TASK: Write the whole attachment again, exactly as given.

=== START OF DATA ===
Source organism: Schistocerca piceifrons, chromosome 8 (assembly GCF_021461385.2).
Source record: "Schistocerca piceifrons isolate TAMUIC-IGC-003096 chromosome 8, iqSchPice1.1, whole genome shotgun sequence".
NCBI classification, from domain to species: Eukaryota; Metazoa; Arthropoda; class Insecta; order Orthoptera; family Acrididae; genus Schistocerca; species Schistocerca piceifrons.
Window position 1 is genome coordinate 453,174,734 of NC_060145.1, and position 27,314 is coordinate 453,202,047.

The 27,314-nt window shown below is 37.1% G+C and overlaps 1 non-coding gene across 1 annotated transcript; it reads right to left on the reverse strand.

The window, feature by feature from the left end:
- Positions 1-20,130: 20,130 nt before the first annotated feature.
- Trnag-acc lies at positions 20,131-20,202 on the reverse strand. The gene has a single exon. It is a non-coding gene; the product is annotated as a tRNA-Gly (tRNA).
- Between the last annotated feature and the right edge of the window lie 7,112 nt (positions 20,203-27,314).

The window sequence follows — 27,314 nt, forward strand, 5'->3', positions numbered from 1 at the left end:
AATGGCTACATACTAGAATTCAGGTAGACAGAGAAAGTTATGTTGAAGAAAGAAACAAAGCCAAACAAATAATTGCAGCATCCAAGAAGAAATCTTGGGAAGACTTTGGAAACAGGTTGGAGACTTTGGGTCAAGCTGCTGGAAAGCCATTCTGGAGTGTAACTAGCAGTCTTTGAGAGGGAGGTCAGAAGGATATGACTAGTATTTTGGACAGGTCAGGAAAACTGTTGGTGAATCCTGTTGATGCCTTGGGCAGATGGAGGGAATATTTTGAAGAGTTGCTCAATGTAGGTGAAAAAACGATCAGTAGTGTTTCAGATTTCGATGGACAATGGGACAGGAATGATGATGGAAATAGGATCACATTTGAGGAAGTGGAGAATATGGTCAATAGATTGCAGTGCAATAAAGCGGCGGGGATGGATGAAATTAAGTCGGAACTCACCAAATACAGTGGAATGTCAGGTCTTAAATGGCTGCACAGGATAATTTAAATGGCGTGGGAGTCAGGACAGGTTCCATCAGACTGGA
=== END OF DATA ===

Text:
Source organism: Schistocerca piceifrons, chromosome 8 (assembly GCF_021461385.2).
Source record: "Schistocerca piceifrons isolate TAMUIC-IGC-003096 chromosome 8, iqSchPice1.1, whole genome shotgun sequence".
NCBI classification, from domain to species: Eukaryota; Metazoa; Arthropoda; class Insecta; order Orthoptera; family Acrididae; genus Schistocerca; species Schistocerca piceifrons.
Window position 1 is genome coordinate 453,174,734 of NC_060145.1, and position 27,314 is coordinate 453,202,047.

The 27,314-nt window shown below is 37.1% G+C and overlaps 1 non-coding gene across 1 annotated transcript; it reads right to left on the reverse strand.

The window, feature by feature from the left end:
- Positions 1-20,130: 20,130 nt before the first annotated feature.
- Trnag-acc lies at positions 20,131-20,202 on the reverse strand. The gene has a single exon. It is a non-coding gene; the product is annotated as a tRNA-Gly (tRNA).
- Between the last annotated feature and the right edge of the window lie 7,112 nt (positions 20,203-27,314).

The window sequence follows — 27,314 nt, forward strand, 5'->3', positions numbered from 1 at the left end:
AATGGCTACATACTAGAATTCAGGTAGACAGAGAAAGTTATGTTGAAGAAAGAAACAAAGCCAAACAAATAATTGCAGCATCCAAGAAGAAATCTTGGGAAGACTTTGGAAACAGGTTGGAGACTTTGGGTCAAGCTGCTGGAAAGCCATTCTGGAGTGTAACTAGCAGTCTTTGAGAGGGAGGTCAGAAGGATATGACTAGTATTTTGGACAGGTCAGGAAAACTGTTGGTGAATCCTGTTGATGCCTTGGGCAGATGGAGGGAATATTTTGAAGAGTTGCTCAATGTAGGTGAAAAAACGATCAGTAGTGTTTCAGATTTCGATGGACAATGGGACAGGAATGATGATGGAAATAGGATCACATTTGAGGAAGTGGAGAATATGGTCAATAGATTGCAGTGCAATAAAGCGGCGGGGATGGATGAAATTAAGTCGGAACTCACCAAATACAGTGGAATGTCAGGTCTTAAATGGCTGCACAGGATAATTTAAATGGCGTGGGAGTCAGGACAGGTTCCATCAGACTGGA